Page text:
The essential wins created by following and understanding the numbers are frequently obvious and arrive often: Man Utd were always highly likely to drop back this season, Arsenal’s underlying quality was not very well reflected by their unbeaten start, Dortmund were never away and clear in Germany, Real Madrid are a declining unit full stop. There are further elements that are showing themselves even more recently as both Liverpool and Tottenham’s results quieten down to varying degrees. We can easily understand that both were ballooning over expectation throughout the autumn and early winter:

    data to March 9th

    All the narratives exist in the difference between the red (reality) and blue (expectation) lines. However, the blue (xG) line gives us a strong idea of a team’s definable quality and quickly shows us that Liverpool are very good, but also that they were last season. Has the team actually improved? Now that’s hard to say. For Tottenham, the reality is rose-tinted, while expectation shows tangible decline. That they have hit a bumpy patch eventually in this season, feels long overdue, especially given issues around multiple injuries and a lack of squad reinforcement. None of this is to denigrate the enjoyment of the game, and you will find that people who are engaged in this stuff are every bit as interested in the sport as those that aren’t, perhaps moreso.

    For players it can be more nuanced: Harry Kane’s shooting flagged him as a Premier League starter quickly, Cristiano Ronaldo’s goal drought during 2017-18 was always going to fade out as long as he was peppering the goal. It can work otherwise too: Marcus Rashford never had the shot volume to match his early goal totals when he broke through in his first season. It’s only now having been empowered into a striking role with an engaged manager in Solskjaer that we have seen his shot and goal volume enter the territory where he is no longer just an attractive attacking prospect, he’s now an attractive goalscoring prospect too.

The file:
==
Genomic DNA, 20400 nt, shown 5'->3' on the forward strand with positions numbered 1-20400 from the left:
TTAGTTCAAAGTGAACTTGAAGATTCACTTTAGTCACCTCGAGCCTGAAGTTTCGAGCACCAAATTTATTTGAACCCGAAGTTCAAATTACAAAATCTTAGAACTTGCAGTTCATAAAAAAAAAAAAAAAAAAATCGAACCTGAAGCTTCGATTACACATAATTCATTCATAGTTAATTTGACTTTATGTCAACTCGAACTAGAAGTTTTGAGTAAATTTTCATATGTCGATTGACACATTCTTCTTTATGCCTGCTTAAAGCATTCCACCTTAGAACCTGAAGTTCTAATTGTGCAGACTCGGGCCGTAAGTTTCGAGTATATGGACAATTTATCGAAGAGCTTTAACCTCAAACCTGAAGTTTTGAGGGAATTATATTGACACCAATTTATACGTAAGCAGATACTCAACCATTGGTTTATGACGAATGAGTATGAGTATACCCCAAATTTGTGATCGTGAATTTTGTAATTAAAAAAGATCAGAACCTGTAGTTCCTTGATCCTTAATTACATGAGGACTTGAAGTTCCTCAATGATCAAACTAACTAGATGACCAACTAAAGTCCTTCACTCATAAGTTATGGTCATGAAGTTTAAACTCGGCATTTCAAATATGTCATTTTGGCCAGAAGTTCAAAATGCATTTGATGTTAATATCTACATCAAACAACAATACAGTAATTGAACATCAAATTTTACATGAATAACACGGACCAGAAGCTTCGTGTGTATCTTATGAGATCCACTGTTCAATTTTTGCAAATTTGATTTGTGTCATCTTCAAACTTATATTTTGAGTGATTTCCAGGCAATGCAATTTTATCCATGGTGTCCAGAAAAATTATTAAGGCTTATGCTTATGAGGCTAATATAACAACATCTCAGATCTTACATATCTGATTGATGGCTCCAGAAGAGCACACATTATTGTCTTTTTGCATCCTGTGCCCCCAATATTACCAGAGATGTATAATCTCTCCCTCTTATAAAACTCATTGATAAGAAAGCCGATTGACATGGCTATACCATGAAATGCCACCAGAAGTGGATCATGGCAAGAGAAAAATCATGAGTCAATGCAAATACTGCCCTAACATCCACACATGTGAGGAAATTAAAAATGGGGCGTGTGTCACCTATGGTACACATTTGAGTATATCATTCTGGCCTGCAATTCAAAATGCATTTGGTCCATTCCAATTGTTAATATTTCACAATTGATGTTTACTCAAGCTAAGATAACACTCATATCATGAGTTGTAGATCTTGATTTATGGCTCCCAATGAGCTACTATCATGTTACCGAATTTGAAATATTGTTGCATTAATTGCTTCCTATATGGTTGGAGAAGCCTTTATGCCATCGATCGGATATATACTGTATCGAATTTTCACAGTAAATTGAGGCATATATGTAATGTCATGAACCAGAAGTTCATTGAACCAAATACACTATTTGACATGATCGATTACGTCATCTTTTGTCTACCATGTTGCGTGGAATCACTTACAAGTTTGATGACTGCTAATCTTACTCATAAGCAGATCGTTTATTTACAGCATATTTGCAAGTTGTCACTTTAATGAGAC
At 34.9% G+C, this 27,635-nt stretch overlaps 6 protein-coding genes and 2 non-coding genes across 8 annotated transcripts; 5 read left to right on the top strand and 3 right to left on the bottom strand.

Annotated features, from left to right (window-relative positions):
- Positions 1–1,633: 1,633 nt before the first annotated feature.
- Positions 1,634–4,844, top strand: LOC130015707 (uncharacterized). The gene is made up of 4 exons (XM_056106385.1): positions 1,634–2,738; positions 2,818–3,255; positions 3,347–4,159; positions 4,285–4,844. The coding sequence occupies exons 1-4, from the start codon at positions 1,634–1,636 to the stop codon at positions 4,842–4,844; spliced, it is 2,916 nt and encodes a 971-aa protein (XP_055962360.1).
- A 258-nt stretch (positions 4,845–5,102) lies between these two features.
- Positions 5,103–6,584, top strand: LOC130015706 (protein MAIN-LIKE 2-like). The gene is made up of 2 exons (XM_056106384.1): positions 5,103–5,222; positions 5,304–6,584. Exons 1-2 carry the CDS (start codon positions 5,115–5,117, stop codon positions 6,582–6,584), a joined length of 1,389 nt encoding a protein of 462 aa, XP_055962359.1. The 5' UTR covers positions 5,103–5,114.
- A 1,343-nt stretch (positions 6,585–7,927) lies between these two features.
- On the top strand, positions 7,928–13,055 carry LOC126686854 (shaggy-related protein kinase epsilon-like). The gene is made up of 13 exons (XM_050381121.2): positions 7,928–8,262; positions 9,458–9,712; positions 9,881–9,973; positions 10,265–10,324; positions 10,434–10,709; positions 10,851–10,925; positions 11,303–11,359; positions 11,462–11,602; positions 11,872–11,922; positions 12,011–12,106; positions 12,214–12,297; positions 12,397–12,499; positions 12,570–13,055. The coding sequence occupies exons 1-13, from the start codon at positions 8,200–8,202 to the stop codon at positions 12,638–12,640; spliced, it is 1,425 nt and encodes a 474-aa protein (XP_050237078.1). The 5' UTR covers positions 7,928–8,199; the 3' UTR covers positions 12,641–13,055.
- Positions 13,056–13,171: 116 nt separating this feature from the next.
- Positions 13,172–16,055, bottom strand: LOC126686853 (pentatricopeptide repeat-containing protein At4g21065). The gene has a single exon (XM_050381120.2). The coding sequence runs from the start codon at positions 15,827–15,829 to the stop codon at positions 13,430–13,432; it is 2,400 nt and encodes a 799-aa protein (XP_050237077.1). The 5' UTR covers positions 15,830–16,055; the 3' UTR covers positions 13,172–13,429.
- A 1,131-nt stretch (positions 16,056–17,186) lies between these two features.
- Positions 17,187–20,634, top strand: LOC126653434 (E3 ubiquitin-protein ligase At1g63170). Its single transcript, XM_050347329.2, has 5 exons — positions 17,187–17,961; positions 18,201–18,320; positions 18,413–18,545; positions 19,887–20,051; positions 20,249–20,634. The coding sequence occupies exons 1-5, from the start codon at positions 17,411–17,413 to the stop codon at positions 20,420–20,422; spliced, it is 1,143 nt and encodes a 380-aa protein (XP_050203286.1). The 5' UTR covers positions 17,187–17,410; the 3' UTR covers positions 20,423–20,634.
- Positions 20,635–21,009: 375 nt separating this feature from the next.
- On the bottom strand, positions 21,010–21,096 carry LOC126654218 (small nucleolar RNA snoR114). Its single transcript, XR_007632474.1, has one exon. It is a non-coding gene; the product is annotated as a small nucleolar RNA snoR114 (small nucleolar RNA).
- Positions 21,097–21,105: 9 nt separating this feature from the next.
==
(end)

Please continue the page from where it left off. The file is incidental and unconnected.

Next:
Rashford’s emergence at such a young age mirrored that of Raheem Sterling. That they were even on the pitch for top clubs at early points in their development was a huge signifier. Sterling’s best season in a pre-Pep Guardiola world was arguably for Liverpool in 2013-14 but how did we really know that he had made the leap into becoming one of the league’s top performers in 2017-18? Clutch goals helped the casual fan notice, as did the sheer volume of goals, but plenty of players have hot scoring streaks. The reason we knew he was now undeniably the real deal was that the goals and creativity were backed up by the expected numbers, so more than likely were sustainable. Between 2016-17 and 2017-18 his expected goal contribution nearly doubledl. That’s huge. These rates have continued this season too. The kid grew up and delivered.

    Expected goals do help us make solid preliminary evaluations. Luka Jovic has had two goal filled seasons at Eintracht Frankfurt, and he has both good expected numbers and looks to be overshooting expectation: